Ideas in Food at Atelier

In general, I don’t do a lot of restaurant reviews on my site; it isn’t what I intended Kayahara.ca to be about. But I’m going to make an exception in this case, because I’ve wanted to experience an Ideas in Food meal for so long that it would be artificially limiting myself not to sort out my thoughts and impressions after the fact.

I assume that most of my readers are already familiar with them, but if you’re not, Ideas in Food is Alex Talbot and Aki Kamozawa, a chef-couple currently living in Pennsylvania and working as consultants, writers, photographers and teachers. On his (and my) recent visit to Ottawa, Alex was guest chef at a dinner at Atelier restaurant, and taught two classes at The Urban Element. Aki, unfortunately, had to stay home to deal with other projects.

In conversation with Atelier chef Marc Lepine after the fact, I found out that the menu served on Monday night was designed by Alex using ingredients provided by Atelier and prepared by the Atelier staff under Alex’s direction. These are my thoughts on the meal.

Meyer Lemon Ice Cream, Whitefish roe, burnt lemon meringue

In retrospect, this course really set the stage for the meal, by encapsulating some of the themes that would be repeated over the course of the evening: the interplay between the sweetness of the ice cream and the salinity of the roe, the light bitterness of the burnt lemon meringue, the textural contrasts and the precisely random presentations were all echoed in later courses.

Fried Chicken Hearts, Dandelion honey-tabasco

This dish introduced another of the meal’s themes: offal. The chicken hearts were juicy and meaty, the coleslaw puree and bamboo skewer were playful, and the sweet-spicy honey was downright delicious. My only complaint would be that the batter on the hearts could have been crispier. Other than that, the Colonel never had it so good.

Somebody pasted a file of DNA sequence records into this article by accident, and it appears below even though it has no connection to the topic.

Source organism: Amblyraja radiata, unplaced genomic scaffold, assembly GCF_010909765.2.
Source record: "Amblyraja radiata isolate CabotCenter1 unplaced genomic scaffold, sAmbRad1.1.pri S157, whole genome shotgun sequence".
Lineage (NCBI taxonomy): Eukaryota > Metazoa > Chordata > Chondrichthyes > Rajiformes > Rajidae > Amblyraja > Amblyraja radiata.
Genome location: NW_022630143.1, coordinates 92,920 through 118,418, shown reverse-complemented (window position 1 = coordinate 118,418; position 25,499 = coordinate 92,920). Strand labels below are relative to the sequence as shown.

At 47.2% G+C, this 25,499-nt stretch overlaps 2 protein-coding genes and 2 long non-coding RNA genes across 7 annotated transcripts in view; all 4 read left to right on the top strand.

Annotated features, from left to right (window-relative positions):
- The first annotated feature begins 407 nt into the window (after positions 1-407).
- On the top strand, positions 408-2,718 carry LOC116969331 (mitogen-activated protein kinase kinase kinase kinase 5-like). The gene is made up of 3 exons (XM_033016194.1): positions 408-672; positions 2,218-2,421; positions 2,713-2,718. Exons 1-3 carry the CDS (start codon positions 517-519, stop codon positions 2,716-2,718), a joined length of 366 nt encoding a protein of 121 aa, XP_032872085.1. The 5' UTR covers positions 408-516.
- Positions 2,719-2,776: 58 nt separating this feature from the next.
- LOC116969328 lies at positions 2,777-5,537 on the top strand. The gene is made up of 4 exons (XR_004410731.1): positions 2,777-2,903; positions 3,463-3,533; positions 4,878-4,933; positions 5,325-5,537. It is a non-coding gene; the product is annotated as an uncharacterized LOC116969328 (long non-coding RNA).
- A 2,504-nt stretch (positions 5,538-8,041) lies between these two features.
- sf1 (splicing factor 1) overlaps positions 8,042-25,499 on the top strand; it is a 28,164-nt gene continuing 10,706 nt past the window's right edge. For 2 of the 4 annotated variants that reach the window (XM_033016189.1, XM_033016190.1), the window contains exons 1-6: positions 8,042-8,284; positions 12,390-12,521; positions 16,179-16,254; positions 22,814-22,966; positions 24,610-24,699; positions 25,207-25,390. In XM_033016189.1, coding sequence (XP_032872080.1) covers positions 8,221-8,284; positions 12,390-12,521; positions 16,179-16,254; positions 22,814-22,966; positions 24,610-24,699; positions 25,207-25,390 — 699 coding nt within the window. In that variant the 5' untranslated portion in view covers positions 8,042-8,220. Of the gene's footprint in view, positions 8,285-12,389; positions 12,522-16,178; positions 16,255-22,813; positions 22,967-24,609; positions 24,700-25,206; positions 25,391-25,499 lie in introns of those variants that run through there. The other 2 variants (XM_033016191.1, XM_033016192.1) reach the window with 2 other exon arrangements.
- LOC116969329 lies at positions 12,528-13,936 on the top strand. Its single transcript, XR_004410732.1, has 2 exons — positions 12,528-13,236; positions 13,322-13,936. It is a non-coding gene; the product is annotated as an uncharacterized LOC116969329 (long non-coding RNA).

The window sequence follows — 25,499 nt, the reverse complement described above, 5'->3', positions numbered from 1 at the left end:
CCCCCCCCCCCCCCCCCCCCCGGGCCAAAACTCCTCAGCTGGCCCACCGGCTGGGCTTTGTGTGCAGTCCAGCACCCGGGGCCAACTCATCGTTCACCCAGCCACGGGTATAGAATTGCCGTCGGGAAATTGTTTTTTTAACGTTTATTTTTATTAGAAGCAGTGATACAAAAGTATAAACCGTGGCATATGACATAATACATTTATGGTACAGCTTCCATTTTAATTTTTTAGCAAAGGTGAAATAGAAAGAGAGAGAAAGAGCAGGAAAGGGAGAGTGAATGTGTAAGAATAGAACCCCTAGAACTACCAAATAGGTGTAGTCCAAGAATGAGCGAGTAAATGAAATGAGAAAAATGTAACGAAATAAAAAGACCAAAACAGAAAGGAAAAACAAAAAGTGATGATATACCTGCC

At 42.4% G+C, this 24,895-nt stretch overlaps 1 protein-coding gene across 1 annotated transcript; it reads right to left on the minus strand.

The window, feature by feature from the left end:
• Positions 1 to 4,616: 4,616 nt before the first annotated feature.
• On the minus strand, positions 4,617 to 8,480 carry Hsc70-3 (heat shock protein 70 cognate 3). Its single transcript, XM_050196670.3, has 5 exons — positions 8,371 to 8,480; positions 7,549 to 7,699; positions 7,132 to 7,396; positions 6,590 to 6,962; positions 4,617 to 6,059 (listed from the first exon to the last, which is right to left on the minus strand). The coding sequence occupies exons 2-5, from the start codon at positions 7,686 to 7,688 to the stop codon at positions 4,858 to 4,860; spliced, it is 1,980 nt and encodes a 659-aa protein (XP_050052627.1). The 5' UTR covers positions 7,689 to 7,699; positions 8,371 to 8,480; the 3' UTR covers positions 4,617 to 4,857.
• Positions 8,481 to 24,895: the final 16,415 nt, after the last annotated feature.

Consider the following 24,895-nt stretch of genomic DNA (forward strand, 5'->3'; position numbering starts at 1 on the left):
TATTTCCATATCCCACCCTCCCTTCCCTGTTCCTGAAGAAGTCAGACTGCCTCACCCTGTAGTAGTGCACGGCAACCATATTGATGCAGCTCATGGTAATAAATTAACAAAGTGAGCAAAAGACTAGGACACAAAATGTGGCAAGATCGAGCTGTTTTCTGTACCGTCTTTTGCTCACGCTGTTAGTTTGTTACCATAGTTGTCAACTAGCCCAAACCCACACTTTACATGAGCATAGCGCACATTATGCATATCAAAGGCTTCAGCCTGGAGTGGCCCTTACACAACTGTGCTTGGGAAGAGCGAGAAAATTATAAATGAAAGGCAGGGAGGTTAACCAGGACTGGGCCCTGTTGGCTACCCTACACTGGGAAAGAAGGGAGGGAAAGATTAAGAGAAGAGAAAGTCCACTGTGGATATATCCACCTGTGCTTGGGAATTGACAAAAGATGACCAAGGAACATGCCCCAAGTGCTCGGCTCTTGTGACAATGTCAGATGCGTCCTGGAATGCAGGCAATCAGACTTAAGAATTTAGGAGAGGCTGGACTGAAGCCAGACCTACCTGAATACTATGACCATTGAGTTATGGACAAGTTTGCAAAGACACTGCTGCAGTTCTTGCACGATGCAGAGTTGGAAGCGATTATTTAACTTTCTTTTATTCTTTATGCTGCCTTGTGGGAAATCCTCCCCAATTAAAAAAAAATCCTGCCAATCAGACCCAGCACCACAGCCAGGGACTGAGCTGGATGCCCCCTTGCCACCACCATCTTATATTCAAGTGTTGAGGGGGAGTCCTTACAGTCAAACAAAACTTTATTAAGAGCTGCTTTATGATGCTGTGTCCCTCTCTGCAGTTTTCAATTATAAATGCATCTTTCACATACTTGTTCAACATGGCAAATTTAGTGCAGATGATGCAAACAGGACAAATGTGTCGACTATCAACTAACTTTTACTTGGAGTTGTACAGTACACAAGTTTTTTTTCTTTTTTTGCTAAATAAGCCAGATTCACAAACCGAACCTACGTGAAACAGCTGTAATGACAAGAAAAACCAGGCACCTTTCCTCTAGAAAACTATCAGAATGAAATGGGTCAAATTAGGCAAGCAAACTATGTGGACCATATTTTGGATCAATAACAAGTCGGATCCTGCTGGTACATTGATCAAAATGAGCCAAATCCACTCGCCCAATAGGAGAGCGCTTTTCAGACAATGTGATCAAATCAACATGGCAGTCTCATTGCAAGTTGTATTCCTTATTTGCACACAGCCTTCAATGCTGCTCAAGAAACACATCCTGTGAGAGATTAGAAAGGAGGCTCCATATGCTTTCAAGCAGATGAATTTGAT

Salt-cured Musk Ox, Pickled cattails, brown butter mayonnaise, radish

A kick of rich umami and saltiness, with the pickled cattails to refresh the palate between bites. The texture on the cured musk ox was unforgettably smooth, which was echoed by the brown butter mayonnaise.

Surf and Turf: Sea urchin, duck tongue, watercress leaves

I’ve been wanting to try duck tongues for a while now, and I can’t think of a better first experience. The tongues were confit, and the dish was dressed with the confit oil. (I’d be surprised if there weren’t some sesame oil in the mix…) I love sea urchin, and the combination of smooth, sweet-bitter urchin and crispy duck tongues was outstanding.

Parsnip Soup: young coconut, sweetbread croutons, black olive

The soup was my least favourite course of the evening. Not that it was bad, exactly, but it had a slight lingering bitterness that I didn’t love. The sweetbread “croutons” (prepared with Activa RM, as I would learn the next day) were flavourful, but not quite crispy enough to be the trompe l’oeil they were intended to be. The texture of the soup, however, made me want a Vita-Mix more than ever.

Sweet & Salty: potato and green olive

This was easily my favourite course of the evening, both visually and gustatorily. The sweet potato was presented in the form of crispy chips, dehydrated skin, greens and a puree, and the green olives were presented as a caramel, blended with sugar, and in the puree with the potatoes. This dish had a huge sweet/salty flavour tension that meant it had vanished long before I was ready to be finished.

Forbidden Congee: Duck gizzards, egg yolk

It was clear with this course that the menu had really hit its stride. Although it was a little “tighter” than I normally find congee to be, this dish was pure comfort food.

Squid rings: pistachio, green papaya, culantro